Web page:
Water Volume can be measured in acre-feet, in cubic miles, or in cubic kilometers. One acre-foot is the amount of water needed to cover one acre (43,560 square feet) to a depth of one foot. One cubic mile equals 3,379,200 acre-feet. One cubic kilometer equals 810,713 acre-feet.

1 acre-foot is equal to 325,851 US gallons. Siberia's Lake Baikal contains about 6,276,367,740,000,000 gallons of freshwater - nearly 1 million gallons for every living person on earth.

The other - and more widely used - measure of a lake's size is the lake's surface acreage. By that measure, the world's largest freshwater lake is North America's Lake Superior.


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Maximum Depth | LakeLubbers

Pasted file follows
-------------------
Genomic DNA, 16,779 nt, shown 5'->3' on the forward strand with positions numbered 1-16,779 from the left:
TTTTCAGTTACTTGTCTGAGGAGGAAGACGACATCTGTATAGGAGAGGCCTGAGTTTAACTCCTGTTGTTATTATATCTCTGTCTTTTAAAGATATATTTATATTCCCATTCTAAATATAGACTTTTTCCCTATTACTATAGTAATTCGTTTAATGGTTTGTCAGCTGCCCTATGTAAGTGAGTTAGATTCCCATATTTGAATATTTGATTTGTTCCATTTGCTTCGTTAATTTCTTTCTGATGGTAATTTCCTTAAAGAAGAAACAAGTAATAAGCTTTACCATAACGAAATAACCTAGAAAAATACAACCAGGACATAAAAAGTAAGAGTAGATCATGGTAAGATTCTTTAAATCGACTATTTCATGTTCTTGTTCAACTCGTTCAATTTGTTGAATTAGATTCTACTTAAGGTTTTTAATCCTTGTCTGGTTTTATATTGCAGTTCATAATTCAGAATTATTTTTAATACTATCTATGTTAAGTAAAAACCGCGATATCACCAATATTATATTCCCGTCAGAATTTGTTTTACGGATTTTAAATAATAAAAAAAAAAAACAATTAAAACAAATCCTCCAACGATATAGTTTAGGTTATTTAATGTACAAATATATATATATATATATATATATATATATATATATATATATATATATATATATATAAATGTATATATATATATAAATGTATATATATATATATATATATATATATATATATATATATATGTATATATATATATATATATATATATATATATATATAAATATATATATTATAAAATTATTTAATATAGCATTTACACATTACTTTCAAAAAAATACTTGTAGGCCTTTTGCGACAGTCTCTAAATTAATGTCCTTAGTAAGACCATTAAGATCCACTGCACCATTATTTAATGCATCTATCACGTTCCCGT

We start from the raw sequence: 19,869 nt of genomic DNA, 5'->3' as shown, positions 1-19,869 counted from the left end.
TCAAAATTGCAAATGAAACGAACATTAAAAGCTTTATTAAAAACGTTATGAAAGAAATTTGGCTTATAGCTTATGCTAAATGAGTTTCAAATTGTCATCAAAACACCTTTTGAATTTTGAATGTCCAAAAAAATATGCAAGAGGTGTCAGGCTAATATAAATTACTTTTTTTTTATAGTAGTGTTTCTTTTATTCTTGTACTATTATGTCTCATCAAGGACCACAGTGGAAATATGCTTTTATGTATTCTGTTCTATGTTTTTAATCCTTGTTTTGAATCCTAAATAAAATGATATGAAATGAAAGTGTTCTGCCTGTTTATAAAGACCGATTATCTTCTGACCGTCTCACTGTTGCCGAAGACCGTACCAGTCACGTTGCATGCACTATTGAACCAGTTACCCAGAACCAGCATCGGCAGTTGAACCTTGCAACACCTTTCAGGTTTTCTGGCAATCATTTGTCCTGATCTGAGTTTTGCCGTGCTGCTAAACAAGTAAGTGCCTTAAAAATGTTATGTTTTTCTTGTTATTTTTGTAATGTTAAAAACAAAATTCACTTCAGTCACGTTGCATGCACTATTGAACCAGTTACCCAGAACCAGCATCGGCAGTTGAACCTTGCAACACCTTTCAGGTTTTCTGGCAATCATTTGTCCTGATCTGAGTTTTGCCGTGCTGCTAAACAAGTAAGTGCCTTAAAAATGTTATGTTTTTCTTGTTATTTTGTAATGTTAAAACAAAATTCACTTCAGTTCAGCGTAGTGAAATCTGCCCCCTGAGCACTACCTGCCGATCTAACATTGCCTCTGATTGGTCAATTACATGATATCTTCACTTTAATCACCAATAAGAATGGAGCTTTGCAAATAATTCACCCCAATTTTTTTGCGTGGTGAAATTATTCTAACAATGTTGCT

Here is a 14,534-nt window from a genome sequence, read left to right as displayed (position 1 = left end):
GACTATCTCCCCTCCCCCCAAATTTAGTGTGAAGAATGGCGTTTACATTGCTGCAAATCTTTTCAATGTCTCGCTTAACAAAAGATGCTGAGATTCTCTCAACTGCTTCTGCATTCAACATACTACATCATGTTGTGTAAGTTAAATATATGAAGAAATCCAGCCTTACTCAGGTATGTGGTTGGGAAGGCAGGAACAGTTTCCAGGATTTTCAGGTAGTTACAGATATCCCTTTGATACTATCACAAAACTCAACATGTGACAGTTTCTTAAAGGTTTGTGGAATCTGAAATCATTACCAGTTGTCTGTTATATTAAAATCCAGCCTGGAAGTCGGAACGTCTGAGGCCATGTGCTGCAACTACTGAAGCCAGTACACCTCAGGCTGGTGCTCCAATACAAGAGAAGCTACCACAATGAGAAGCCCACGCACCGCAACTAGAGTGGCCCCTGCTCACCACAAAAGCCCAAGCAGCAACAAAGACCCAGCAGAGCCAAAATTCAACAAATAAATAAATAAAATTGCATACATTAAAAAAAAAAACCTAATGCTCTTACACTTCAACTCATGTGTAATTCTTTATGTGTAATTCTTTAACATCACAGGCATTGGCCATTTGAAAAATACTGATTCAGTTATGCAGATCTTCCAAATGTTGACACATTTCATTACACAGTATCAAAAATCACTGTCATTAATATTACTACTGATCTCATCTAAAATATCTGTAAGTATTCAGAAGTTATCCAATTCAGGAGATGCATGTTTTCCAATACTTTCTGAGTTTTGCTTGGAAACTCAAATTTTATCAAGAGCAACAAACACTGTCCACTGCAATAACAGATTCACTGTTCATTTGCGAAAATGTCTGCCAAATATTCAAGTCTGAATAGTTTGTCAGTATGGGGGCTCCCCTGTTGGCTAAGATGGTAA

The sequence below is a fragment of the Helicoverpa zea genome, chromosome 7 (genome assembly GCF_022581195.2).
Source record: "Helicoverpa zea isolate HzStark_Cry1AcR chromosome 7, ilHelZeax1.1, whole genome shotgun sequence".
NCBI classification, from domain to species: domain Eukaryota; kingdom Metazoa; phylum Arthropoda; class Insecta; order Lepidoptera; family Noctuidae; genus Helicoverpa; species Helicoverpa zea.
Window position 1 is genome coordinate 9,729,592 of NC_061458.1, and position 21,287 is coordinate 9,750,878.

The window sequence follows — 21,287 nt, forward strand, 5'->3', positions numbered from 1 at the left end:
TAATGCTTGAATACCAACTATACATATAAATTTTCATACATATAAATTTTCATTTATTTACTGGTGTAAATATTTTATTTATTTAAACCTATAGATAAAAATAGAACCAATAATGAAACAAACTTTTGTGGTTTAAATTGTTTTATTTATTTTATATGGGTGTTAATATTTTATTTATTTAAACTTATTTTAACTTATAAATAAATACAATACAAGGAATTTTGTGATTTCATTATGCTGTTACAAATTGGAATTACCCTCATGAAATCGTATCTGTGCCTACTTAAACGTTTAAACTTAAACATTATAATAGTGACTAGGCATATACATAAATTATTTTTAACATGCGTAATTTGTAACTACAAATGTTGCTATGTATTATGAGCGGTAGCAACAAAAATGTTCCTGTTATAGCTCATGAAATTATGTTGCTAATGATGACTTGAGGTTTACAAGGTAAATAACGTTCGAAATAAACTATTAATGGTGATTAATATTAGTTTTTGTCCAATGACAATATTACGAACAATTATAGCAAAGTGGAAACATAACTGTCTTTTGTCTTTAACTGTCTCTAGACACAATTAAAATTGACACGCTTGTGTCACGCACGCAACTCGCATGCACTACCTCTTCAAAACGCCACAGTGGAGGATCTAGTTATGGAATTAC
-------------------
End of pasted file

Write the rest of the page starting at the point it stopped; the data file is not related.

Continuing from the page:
This is the estimated greatest depth of the water in a lake -- measured at the lake's normal elevation. The world's deepest lake is Siberia's Lake Baikal; that lake's maximum depth is estimated at 5,314 feet.

You can find many of the the world's deepest lakes on LakeLubbers. If you select the last page of that list, you will find the (maximum depth of) the shallowest lakes in our database.


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Average Depth | LakeLubbers

This is the estimated average depth of the water in a lake -- measured at the lake's normal elevation. If the water volume and surface area of a lake are known, an estimate of the lake's average depth can be calculated:

Water volume ÷ Surface Area = Average Depth

Example: 1,000,000 acre-feet ÷ 20,000 acres = 50 feet average depth